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Posts Tagged ‘yarn’

I never thought it would happen, but I’ve finally come across sock yarn that doesn’t want to be a sock. The culprit is Smooshy by Dream In Color in the Butter Peeps colorway. Smooshy, along with MadelineTosh Sock, are my go to yarns for socks and I’ve never had them fight me the way this yarn is doing.

knit socks

I’ve had Butter Peeps in my stash for a long, long time. Yarn Rascal unearthed it when I was trying out the Mary Mary sock pattern on Ravelry. (I’d put the link in to the pattern but WordPress is acting strange lately and won’t let me).

The Mary Mary pattern is the perfect pattern for this colorway. So no matter how hard the yarn fights me I am determined to make it into this sock. After all, masochistic knitting is not new to me.

Since I knit socks from the toe up the first place the yarn gave me trouble was making the short-row toe look right. It did not want to make a nice neat short-row. So each toe of each sock was *worked, ripped, and worked again* repeat from * to * four times. I never have this much trouble with short-row toes.

The second problem is why I don’t “usually” buy sock patterns, though you would never know it what with all the sock books and loose patterns I have in the sock making area of my stash. I could knit socks forever and never complete all the sock patterns I have stashed. Yes, in addition to stashing yarn I stash patterns.

Back to the second problem: I can never get gauge. The gauge will say 9 stitches per inch on size US 1 needles (2.25 mm) and I can only average about 7. I would need to drop down 2 needle sizes to even begin to reach 9 stitches. I can hear the snapping of dpns as I write this. No, 2.25 mm is the tiniest I can go and stay sane. I use the word “sane” loosely.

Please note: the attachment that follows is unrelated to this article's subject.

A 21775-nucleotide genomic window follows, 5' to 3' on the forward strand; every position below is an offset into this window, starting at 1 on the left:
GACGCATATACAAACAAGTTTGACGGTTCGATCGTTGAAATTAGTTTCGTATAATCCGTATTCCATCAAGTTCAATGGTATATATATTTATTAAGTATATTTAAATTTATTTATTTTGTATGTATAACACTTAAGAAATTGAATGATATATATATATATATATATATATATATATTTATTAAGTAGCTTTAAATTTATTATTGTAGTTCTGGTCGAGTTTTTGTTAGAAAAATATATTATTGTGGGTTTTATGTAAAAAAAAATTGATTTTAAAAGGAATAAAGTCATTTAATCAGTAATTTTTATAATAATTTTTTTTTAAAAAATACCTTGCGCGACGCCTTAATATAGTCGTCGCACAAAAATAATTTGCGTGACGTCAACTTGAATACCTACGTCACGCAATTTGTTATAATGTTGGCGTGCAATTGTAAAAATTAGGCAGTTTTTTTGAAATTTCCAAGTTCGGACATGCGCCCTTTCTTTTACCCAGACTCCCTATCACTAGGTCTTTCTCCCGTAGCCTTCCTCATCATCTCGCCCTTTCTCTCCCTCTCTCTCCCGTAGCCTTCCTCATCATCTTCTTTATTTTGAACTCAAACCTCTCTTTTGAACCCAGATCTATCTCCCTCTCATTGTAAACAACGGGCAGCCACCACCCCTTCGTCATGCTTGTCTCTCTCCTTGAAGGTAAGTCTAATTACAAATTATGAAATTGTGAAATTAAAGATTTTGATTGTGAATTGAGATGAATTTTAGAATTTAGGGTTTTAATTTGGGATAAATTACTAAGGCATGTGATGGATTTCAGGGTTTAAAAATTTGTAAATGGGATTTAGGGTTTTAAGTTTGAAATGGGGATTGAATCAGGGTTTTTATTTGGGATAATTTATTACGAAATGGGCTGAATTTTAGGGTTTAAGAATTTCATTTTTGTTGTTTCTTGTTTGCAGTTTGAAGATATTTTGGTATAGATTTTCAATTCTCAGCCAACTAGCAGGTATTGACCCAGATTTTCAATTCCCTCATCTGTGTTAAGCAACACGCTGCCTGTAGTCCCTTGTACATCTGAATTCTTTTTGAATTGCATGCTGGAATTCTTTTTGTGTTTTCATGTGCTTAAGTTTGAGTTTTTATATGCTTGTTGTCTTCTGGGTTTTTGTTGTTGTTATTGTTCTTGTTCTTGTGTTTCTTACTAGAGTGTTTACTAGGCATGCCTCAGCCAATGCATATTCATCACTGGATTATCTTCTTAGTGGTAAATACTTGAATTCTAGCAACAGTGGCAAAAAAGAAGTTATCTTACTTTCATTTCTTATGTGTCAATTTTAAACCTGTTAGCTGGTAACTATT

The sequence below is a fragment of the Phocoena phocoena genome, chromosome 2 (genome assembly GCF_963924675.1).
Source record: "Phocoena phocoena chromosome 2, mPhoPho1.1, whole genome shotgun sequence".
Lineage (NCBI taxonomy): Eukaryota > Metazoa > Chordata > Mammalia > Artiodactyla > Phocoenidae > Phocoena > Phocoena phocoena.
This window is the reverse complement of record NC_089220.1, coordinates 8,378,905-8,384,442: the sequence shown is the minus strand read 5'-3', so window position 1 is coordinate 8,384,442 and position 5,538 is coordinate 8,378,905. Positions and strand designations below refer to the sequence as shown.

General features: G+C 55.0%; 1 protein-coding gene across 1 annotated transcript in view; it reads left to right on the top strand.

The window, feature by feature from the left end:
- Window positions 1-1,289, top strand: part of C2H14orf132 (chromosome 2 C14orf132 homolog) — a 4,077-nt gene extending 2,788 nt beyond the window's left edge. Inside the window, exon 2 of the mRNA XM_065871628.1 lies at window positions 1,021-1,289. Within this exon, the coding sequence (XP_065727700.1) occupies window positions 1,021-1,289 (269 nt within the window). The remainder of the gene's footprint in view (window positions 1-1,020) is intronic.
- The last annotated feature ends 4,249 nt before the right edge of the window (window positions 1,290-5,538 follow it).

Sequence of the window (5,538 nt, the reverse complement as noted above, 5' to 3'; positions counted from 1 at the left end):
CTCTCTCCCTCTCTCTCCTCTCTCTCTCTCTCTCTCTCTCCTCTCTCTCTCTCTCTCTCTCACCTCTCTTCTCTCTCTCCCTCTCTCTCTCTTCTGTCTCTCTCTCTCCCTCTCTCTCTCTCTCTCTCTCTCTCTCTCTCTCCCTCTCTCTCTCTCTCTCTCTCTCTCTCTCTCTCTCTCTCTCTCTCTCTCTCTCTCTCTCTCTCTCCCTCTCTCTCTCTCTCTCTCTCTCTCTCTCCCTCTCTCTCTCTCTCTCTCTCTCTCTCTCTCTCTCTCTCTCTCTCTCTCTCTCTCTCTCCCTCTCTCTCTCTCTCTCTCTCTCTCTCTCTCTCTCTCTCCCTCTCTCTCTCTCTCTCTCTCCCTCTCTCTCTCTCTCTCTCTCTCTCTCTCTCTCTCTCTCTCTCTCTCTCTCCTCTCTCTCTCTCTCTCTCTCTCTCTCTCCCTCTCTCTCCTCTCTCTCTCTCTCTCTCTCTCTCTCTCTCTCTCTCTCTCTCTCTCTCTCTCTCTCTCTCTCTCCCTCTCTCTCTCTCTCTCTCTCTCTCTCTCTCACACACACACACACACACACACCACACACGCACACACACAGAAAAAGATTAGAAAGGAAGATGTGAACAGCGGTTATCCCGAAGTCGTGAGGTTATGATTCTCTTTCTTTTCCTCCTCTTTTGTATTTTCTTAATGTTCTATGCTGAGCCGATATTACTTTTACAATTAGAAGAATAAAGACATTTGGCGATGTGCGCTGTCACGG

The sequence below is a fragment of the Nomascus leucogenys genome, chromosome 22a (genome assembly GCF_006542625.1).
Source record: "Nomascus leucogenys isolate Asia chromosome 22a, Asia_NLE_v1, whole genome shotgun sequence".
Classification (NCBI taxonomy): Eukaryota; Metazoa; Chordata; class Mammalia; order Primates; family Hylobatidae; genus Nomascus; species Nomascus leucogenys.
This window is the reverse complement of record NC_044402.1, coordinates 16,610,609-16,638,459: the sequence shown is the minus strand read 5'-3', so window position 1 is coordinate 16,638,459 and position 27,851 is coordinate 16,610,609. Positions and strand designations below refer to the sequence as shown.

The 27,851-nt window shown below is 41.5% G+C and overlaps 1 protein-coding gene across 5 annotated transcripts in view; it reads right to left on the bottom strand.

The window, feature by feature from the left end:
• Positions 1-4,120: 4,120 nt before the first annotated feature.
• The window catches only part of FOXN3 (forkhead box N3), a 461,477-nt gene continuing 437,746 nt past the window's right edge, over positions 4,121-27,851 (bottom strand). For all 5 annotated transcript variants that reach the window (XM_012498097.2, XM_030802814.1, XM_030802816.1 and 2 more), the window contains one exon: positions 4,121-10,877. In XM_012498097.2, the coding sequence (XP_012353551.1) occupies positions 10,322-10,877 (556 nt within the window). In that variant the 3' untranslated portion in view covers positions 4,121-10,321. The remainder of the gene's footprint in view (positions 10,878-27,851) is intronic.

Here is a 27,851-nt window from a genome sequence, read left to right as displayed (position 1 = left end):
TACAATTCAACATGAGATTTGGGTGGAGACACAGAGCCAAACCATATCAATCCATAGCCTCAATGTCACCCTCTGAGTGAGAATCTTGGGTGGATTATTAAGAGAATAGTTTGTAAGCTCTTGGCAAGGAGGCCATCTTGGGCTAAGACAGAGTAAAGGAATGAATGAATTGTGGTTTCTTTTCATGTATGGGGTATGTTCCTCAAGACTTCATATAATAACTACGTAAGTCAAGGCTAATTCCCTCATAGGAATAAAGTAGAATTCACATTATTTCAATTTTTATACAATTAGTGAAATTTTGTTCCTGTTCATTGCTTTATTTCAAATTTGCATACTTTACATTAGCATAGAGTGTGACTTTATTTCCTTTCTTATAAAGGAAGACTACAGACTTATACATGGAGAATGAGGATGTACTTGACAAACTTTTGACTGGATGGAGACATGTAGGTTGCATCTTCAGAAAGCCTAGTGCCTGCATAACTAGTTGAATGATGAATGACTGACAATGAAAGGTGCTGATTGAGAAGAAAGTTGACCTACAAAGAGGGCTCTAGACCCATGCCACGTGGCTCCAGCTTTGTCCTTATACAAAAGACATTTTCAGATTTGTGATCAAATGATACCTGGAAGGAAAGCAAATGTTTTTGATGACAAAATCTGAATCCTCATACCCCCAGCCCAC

Because I can’t get gauge and my sock size is 7.5 inches (19 cm) in circumference I need to adapt whatever sock pattern I am working from. This means studying the pattern, deciding how I can adapt it so it looks close to what it was. Sometimes that is easier in theory than in practice. Though, with this particular sock all I needed to do was drop the cable at both sides of the instep and replace it with broken garter stitch. For me, the look is still close enough to the original to be pleasing.

Since I was experiencing all sorts of idiosyncracies working on dpns—holes where there shouldn’t be holes, wonky stockinette stitches, and a strange puckering of fabric every so often— I decided to knit it on a 9 inch (23 cm) small circular needle. It helped tame the yarn somewhat, though the yarn still does not want to play nice with p2tog.

I have about 30 more rows to go before I have to work the short-row heel. I have zero expectation that it will work out well on the first go round. The last heel took three tries before it looked right.

Finally, I thought I’d share this picture of Yarn Rascal with you. Notice the gleam in the eyes, he is planning his evening activities in the yarn vault.

yarn rascal

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Mad Woman In The Attic

The search for the elusive Rowan Glace continues. It’s now turned from a past time activity into an obsessive endeavor. With the blizzard dumping 18 inches (46 centimeters) of snow in a 24 hour period, I had some time on my hands regarding indoor activities and that’s how I ended up in the attic.

I still have a few closets yet to be inventoried but I became obsessed with the idea that the yarn was in the attic. This was delusional thinking since I have never put a Rubbermaid bin full of yarn in the attic since I’ve lived here. But that didn’t stop me.